For low-income households, it’s no surprise that a large proportion of their spending goes to basic needs, such as housing and food, while high-income households have traditionally had more discretionary spending. But how do families cope when the cost of housing goes up, or the cost of transportation goes down? And how have their budgets adjusted in light of these changes in order to pay for everything?
A new report from The Hamilton Project of the Brookings Institution looks at how the composition of household spending across income levels has changed over the past 30 years. Analyzing data from the Bureau of Labor Statistics’ Consumer Expenditure Survey, the report found that budgets have indeed shifted—particularly for low-income families.*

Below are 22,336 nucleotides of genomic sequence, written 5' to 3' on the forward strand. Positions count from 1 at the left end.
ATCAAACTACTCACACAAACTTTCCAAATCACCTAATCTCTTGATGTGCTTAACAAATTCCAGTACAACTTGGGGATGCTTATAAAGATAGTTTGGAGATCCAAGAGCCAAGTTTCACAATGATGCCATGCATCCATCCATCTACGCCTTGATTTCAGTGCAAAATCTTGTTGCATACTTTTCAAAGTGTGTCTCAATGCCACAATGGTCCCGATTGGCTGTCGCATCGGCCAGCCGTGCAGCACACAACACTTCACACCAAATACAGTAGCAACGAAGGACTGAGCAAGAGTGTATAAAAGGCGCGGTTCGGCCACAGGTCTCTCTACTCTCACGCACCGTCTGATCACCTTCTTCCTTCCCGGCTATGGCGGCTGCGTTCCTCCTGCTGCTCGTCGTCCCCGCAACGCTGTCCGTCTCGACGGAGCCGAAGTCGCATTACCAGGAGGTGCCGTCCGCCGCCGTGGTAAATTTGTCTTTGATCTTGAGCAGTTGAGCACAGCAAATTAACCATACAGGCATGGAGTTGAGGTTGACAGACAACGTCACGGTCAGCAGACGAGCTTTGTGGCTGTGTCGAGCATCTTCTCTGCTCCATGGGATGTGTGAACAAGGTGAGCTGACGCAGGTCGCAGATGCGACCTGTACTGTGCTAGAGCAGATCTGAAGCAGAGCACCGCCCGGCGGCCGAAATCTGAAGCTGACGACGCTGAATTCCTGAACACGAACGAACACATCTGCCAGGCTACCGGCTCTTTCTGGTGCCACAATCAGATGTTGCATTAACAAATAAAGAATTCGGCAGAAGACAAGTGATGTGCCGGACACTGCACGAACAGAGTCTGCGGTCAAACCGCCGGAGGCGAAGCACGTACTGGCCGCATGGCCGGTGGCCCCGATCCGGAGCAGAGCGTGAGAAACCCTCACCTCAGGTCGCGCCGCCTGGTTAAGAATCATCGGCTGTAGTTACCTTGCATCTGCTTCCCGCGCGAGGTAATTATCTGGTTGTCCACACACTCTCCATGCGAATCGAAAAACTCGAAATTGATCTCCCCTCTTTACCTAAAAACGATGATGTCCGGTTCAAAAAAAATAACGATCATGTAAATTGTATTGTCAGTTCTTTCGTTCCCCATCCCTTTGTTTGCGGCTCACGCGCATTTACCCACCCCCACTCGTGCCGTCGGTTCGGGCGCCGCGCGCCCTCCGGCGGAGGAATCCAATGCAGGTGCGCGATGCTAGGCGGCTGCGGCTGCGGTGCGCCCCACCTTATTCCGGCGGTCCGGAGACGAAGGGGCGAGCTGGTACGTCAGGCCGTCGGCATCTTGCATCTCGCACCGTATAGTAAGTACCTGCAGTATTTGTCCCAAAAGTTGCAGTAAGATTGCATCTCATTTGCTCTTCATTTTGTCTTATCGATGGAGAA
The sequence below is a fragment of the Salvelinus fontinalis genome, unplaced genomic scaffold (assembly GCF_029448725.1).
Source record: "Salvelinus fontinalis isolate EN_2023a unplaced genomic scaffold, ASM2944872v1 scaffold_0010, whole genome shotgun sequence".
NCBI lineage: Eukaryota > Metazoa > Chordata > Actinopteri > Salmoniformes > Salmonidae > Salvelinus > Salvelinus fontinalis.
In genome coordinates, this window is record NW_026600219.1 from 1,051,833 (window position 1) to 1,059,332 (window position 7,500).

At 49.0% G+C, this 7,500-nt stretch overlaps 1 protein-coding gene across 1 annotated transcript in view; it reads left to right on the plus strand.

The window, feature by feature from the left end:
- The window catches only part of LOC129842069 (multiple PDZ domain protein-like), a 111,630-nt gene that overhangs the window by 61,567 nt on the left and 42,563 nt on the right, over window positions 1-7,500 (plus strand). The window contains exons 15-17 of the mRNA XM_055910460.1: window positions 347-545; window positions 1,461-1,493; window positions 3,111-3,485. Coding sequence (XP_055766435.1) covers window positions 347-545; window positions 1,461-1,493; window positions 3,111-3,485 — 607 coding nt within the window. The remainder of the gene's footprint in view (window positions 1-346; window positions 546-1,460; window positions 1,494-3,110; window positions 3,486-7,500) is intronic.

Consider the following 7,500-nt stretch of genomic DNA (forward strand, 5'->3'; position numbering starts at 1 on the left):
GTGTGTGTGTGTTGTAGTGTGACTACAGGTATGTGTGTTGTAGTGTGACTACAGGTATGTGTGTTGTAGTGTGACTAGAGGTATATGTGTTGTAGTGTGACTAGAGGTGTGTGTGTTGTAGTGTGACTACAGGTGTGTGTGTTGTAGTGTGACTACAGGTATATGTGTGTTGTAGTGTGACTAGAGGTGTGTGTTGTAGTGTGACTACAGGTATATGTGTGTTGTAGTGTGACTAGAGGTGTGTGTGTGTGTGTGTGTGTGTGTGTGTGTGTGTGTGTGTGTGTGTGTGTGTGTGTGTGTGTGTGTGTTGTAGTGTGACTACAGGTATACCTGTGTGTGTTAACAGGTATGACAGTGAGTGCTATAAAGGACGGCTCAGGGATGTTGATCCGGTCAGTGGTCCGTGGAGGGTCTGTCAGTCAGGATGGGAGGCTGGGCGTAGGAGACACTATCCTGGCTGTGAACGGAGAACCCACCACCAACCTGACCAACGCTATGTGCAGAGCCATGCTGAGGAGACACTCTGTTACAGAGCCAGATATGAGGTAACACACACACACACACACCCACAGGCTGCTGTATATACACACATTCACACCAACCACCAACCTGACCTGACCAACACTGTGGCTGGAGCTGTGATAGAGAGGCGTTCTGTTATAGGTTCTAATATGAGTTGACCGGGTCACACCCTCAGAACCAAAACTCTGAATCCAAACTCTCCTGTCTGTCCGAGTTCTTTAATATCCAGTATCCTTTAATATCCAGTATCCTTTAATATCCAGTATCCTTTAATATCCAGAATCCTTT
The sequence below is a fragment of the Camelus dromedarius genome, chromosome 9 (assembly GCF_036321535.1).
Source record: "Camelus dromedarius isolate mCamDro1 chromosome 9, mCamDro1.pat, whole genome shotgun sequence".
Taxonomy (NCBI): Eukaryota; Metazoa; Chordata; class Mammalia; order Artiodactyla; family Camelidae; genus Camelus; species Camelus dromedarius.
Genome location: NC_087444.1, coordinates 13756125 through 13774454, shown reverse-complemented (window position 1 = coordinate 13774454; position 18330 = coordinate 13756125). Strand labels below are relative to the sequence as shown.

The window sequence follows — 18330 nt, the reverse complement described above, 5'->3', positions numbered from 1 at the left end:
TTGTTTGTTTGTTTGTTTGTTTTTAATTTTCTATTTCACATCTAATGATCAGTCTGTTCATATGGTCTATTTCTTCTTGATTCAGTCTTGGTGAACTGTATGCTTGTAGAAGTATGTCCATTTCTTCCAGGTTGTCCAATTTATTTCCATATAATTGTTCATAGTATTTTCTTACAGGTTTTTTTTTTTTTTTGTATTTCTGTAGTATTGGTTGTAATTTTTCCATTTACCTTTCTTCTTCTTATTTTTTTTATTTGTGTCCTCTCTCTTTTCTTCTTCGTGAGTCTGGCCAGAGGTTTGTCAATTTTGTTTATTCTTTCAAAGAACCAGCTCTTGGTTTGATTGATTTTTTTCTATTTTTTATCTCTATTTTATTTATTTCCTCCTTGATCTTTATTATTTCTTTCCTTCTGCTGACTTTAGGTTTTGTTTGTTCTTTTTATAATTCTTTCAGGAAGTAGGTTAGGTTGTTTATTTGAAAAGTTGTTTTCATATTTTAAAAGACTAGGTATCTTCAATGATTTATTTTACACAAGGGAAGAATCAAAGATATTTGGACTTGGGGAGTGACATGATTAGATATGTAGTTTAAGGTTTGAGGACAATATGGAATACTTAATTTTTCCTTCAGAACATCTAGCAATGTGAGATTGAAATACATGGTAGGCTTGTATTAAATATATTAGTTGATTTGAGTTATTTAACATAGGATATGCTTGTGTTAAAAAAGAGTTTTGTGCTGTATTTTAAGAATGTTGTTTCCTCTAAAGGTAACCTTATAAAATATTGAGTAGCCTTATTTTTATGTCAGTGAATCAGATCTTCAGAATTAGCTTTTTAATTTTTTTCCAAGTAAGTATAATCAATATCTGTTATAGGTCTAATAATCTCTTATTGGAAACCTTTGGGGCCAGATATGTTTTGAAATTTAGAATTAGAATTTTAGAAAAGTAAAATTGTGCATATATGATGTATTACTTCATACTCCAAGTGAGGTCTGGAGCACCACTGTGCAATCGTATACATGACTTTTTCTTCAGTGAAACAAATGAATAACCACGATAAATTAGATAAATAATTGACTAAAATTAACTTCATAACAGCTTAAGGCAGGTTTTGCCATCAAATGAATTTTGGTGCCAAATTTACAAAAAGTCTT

The report found that low-income households are devoting a greater share of their budget to basic needs compared with 30 years ago. In fact, low-income and middle-income households (defined as the lowest and middle quintiles of the income distribution) now spend roughly 80 percent of their budget on housing, food, transportation, health care, and clothing. For low-income households, 40 percent of their budget went to housing—a 5.5 percent increase from 1984.